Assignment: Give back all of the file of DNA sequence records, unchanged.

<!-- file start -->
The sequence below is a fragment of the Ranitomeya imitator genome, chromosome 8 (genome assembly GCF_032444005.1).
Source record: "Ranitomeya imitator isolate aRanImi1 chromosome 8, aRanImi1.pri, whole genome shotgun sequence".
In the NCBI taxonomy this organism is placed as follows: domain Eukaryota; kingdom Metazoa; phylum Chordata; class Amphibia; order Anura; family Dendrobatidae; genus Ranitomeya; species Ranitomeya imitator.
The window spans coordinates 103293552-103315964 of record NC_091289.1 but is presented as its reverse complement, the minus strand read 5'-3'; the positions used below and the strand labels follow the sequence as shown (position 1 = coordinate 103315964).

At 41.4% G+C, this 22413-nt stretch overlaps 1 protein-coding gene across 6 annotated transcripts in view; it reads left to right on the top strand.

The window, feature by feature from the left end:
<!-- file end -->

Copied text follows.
The sequence below is a fragment of the Ranitomeya imitator genome, chromosome 8 (genome assembly GCF_032444005.1).
Source record: "Ranitomeya imitator isolate aRanImi1 chromosome 8, aRanImi1.pri, whole genome shotgun sequence".
In the NCBI taxonomy this organism is placed as follows: domain Eukaryota; kingdom Metazoa; phylum Chordata; class Amphibia; order Anura; family Dendrobatidae; genus Ranitomeya; species Ranitomeya imitator.
The window spans coordinates 103293552-103315964 of record NC_091289.1 but is presented as its reverse complement, the minus strand read 5'-3'; the positions used below and the strand labels follow the sequence as shown (position 1 = coordinate 103315964).

At 41.4% G+C, this 22413-nt stretch overlaps 1 protein-coding gene across 6 annotated transcripts in view; it reads left to right on the top strand.

The window, feature by feature from the left end: